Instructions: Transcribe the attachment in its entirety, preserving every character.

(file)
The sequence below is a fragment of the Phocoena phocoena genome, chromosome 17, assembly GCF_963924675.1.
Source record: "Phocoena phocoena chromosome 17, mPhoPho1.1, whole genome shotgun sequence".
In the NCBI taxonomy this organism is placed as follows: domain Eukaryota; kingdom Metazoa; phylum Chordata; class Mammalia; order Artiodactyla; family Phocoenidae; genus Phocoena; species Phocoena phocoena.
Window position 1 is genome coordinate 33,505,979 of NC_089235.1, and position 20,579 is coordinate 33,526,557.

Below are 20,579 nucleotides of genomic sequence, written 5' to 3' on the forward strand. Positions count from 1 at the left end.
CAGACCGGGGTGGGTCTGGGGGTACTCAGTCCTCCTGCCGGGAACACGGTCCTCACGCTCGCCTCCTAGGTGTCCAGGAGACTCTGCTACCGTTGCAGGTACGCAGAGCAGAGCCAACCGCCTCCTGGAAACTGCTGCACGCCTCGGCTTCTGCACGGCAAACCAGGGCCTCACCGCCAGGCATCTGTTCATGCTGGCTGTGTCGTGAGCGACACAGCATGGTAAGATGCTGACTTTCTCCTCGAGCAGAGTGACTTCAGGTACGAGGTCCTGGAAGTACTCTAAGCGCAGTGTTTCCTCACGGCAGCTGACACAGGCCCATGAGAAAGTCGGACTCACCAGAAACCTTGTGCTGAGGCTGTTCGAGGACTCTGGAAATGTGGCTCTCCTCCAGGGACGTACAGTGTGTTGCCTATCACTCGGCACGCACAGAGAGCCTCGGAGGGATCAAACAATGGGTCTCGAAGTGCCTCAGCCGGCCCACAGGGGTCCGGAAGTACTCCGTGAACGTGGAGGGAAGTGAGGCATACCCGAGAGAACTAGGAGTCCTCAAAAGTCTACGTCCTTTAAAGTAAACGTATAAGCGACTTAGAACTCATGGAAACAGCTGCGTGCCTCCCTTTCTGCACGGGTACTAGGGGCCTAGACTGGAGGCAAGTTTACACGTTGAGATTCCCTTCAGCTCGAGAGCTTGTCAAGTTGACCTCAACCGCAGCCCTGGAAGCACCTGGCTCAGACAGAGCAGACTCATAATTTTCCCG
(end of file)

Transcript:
The sequence below is a fragment of the Phocoena phocoena genome, chromosome 17, assembly GCF_963924675.1.
Source record: "Phocoena phocoena chromosome 17, mPhoPho1.1, whole genome shotgun sequence".
In the NCBI taxonomy this organism is placed as follows: domain Eukaryota; kingdom Metazoa; phylum Chordata; class Mammalia; order Artiodactyla; family Phocoenidae; genus Phocoena; species Phocoena phocoena.
Window position 1 is genome coordinate 33,505,979 of NC_089235.1, and position 20,579 is coordinate 33,526,557.

Below are 20,579 nucleotides of genomic sequence, written 5' to 3' on the forward strand. Positions count from 1 at the left end.
CAGACCGGGGTGGGTCTGGGGGTACTCAGTCCTCCTGCCGGGAACACGGTCCTCACGCTCGCCTCCTAGGTGTCCAGGAGACTCTGCTACCGTTGCAGGTACGCAGAGCAGAGCCAACCGCCTCCTGGAAACTGCTGCACGCCTCGGCTTCTGCACGGCAAACCAGGGCCTCACCGCCAGGCATCTGTTCATGCTGGCTGTGTCGTGAGCGACACAGCATGGTAAGATGCTGACTTTCTCCTCGAGCAGAGTGACTTCAGGTACGAGGTCCTGGAAGTACTCTAAGCGCAGTGTTTCCTCACGGCAGCTGACACAGGCCCATGAGAAAGTCGGACTCACCAGAAACCTTGTGCTGAGGCTGTTCGAGGACTCTGGAAATGTGGCTCTCCTCCAGGGACGTACAGTGTGTTGCCTATCACTCGGCACGCACAGAGAGCCTCGGAGGGATCAAACAATGGGTCTCGAAGTGCCTCAGCCGGCCCACAGGGGTCCGGAAGTACTCCGTGAACGTGGAGGGAAGTGAGGCATACCCGAGAGAACTAGGAGTCCTCAAAAGTCTACGTCCTTTAAAGTAAACGTATAAGCGACTTAGAACTCATGGAAACAGCTGCGTGCCTCCCTTTCTGCACGGGTACTAGGGGCCTAGACTGGAGGCAAGTTTACACGTTGAGATTCCCTTCAGCTCGAGAGCTTGTCAAGTTGACCTCAACCGCAGCCCTGGAAGCACCTGGCTCAGACAGAGCAGACTCATAATTTTCCCG